How Peter Thiel’s Palantir helped the NSA spy on the whole world
By Sam Biddle
Feb 22 2017
Donald Trump has inherited the most powerful machine for spying ever devised. How this petty, vengeful man might wield and expand the sprawling American spy apparatus, already vulnerable to abuse, is disturbing enough on its own. But the outlook is even worse considering Trump’s vast preference for private sector expertise and new strategic friendship with Silicon Valley billionaire investor Peter Thiel, whose controversial (and opaque) company Palantir has long sought to sell governments an unmatched power to sift and exploit information of any kind. Thiel represents a perfect nexus of government clout with the kind of corporate swagger Trump loves. The Intercept can now reveal that Palantir has worked for years to boost the global dragnet of the NSA and its international partners, and was in fact co-created with American spies.
Peter Thiel became one of the American political mainstream’s most notorious figures in 2016 (when it emerged he was bankrolling a lawsuit against Gawker Media, my former employer) even before he won a direct line to the White House. Now he brings to his role as presidential adviser decades of experience as kingly investor and token nonliberal on Facebook’s board of directors, a Rolodex of software luminaries, and a decidedly Trumpian devotion to controversy and contrarianism. But perhaps the most appealing asset Thiel can offer our bewildered new president will be Palantir Technologies, which Thiel founded with Alex Karp and Joe Lonsdale in 2004.
Palantir has never masked its ambitions, in particular the desire to sell its services to the U.S. government — the CIA itself was an early investor in the startup through In-Q-Tel, the agency’s venture capital branch. But Palantir refuses to discuss or even name its government clientele, despite landing “at least $1.2 billion” in federal contracts since 2009, according to an August 2016 report in Politico. The company was last valued at $20 billion and is expected to pursue an IPO in the near future. In a 2012 interview with TechCrunch, while boasting of ties to the intelligence community, Karp said nondisclosure contracts prevent him from speaking about Palantir’s government work.
“Palantir” is generally used interchangeably to refer to both Thiel and Karp’s company and the software that company creates. Its two main products are Palantir Gotham and Palantir Metropolis, more geeky winks from a company whose Tolkien namesake is a type of magical sphere used by the evil lord Sauron to surveil, trick, and threaten his enemies across Middle Earth. While Palantir Metropolis is pegged to quantitative analysis for Wall Street banks and hedge funds, Gotham (formerly Palantir Government) is designed for the needs of intelligence, law enforcement, and homeland security customers. Gotham works by importing large reams of “structured” data (like spreadsheets) and “unstructured” data (like images) into one centralized database, where all of the information can be visualized and analyzed in one workspace. For example, a 2010 demo showed how Palantir Government could be used to chart the flow of weapons throughout the Middle East by importing disparate data sources like equipment lot numbers, manufacturer data, and the locations of Hezbollah training camps. Palantir’s chief appeal is that it’s not designed to do any single thing in particular, but is flexible and powerful enough to accommodate the requirements of any organization that needs to process large amounts of both personal and abstract data.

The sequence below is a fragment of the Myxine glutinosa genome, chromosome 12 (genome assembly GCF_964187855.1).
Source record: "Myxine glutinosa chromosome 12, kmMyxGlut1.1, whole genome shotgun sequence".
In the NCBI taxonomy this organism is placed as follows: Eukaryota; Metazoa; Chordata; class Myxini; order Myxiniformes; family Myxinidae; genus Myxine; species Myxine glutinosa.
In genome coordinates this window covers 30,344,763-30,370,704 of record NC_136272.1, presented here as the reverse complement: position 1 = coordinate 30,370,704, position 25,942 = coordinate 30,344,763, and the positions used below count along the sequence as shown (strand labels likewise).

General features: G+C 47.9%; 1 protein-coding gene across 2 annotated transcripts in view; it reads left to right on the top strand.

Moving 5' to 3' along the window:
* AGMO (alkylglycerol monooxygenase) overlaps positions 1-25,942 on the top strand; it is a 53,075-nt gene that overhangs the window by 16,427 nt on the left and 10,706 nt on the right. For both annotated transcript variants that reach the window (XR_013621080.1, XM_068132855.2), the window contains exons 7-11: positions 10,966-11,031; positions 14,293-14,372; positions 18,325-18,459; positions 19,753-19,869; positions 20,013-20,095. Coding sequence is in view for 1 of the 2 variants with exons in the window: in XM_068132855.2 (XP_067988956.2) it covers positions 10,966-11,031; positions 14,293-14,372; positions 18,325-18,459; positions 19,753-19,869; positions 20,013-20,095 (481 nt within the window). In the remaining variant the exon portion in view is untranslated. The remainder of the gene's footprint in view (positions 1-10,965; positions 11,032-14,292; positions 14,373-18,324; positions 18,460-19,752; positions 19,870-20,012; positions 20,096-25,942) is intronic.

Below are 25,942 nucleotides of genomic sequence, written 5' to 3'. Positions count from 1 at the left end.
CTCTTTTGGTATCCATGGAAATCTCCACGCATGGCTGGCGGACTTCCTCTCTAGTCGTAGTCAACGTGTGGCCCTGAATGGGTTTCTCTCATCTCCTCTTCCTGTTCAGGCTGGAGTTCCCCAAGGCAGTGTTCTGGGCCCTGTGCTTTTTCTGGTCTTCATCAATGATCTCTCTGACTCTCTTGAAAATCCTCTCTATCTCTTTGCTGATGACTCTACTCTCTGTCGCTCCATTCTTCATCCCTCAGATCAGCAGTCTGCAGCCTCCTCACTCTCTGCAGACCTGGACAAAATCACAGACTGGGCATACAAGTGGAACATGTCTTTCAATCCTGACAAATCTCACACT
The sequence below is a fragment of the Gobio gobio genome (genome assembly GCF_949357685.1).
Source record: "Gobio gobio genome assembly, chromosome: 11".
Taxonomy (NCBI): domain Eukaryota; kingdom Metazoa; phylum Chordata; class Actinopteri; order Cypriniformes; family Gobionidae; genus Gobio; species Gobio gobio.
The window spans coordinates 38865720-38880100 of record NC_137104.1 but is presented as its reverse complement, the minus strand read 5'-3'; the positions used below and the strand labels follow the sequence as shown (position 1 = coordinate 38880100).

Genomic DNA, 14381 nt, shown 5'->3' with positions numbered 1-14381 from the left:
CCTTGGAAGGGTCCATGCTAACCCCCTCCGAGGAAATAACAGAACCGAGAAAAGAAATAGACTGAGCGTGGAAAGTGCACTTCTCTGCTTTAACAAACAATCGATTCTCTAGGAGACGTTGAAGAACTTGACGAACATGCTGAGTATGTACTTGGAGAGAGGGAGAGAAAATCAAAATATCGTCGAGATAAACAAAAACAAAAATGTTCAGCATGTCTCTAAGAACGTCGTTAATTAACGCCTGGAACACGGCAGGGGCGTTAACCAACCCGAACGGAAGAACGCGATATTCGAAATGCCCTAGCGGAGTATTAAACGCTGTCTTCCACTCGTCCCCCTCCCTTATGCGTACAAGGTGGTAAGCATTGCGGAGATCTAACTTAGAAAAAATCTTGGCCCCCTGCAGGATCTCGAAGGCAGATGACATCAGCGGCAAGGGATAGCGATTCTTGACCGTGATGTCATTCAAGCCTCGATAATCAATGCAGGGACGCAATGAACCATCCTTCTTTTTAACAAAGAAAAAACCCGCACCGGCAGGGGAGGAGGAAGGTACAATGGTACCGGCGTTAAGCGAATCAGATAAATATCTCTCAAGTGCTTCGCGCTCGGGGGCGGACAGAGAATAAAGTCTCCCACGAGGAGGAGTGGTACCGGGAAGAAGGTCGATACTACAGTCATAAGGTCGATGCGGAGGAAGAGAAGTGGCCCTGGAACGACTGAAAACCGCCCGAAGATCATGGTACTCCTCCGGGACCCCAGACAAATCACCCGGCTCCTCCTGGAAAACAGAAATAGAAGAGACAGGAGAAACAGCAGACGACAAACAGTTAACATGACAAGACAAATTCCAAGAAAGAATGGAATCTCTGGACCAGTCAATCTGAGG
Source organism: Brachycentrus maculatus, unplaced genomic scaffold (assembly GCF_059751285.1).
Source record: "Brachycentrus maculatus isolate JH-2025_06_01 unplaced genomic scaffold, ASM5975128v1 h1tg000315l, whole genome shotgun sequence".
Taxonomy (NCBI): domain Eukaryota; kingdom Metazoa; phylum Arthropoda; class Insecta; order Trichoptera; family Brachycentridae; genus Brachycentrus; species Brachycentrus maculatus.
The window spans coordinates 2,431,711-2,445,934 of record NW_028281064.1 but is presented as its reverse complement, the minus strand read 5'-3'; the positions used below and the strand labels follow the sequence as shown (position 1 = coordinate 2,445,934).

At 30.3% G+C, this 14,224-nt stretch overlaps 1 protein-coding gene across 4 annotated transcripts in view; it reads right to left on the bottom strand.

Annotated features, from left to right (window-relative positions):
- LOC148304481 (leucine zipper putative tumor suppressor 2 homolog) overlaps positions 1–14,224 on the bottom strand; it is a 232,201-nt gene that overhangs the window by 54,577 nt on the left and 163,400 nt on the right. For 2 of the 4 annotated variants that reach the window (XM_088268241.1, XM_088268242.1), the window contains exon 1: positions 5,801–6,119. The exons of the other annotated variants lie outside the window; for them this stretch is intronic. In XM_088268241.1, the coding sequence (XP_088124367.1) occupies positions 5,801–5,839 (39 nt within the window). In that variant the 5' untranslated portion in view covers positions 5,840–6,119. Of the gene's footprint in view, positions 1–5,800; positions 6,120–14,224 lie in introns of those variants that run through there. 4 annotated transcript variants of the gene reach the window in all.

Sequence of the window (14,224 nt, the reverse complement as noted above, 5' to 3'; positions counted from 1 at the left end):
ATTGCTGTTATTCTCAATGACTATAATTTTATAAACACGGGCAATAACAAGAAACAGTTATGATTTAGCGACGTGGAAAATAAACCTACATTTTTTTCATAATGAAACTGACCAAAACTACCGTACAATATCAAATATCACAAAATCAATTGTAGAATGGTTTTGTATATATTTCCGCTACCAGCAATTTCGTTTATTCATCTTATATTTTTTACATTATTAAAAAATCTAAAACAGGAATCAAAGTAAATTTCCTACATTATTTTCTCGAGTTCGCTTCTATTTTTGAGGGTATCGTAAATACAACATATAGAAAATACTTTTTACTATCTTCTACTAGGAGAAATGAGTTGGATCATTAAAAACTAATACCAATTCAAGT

Despite all the grandstanding about lucrative, shadowy government contracts, co-founder Karp does not shy away from taking a stand in the debate over government surveillance. In a Forbes profile in 2013, he played privacy lamb, saying, “I didn’t sign up for the government to know when I smoke a joint or have an affair. … We have to find places that we protect away from government so that we can all be the unique and interesting and, in my case, somewhat deviant people we’d like to be.” In that same article, Thiel lays out Palantir’s mission with privacy in mind: to “reduce terrorism while preserving civil liberties.” After the first wave of revelations spurred by the whistleblower Edward Snowden, Palantir was quick to deny that it had any connection to the NSA spy program known as PRISM, which shared an unfortunate code name with one of its own software products. The current iteration of Palantir’s website includes an entire section dedicated to “Privacy & Civil Liberties,” proclaiming the company’s support of both:
Palantir Technologies is a mission-driven company, and a core component of that mission is protecting our fundamental rights to privacy and civil liberties. …
Some argue that society must “balance” freedom and safety, and that in order to better protect ourselves from those who would do us harm, we have to give up some of our liberties. We believe that this is a false choice in many areas. Particularly in the world of data analysis, liberty does not have to be sacrificed to enhance security. Palantir is constantly looking for ways to protect privacy and individual liberty through its technology while enabling the powerful analysis necessary to generate the actionable intelligence that our law enforcement and intelligence agencies need to fulfill their missions.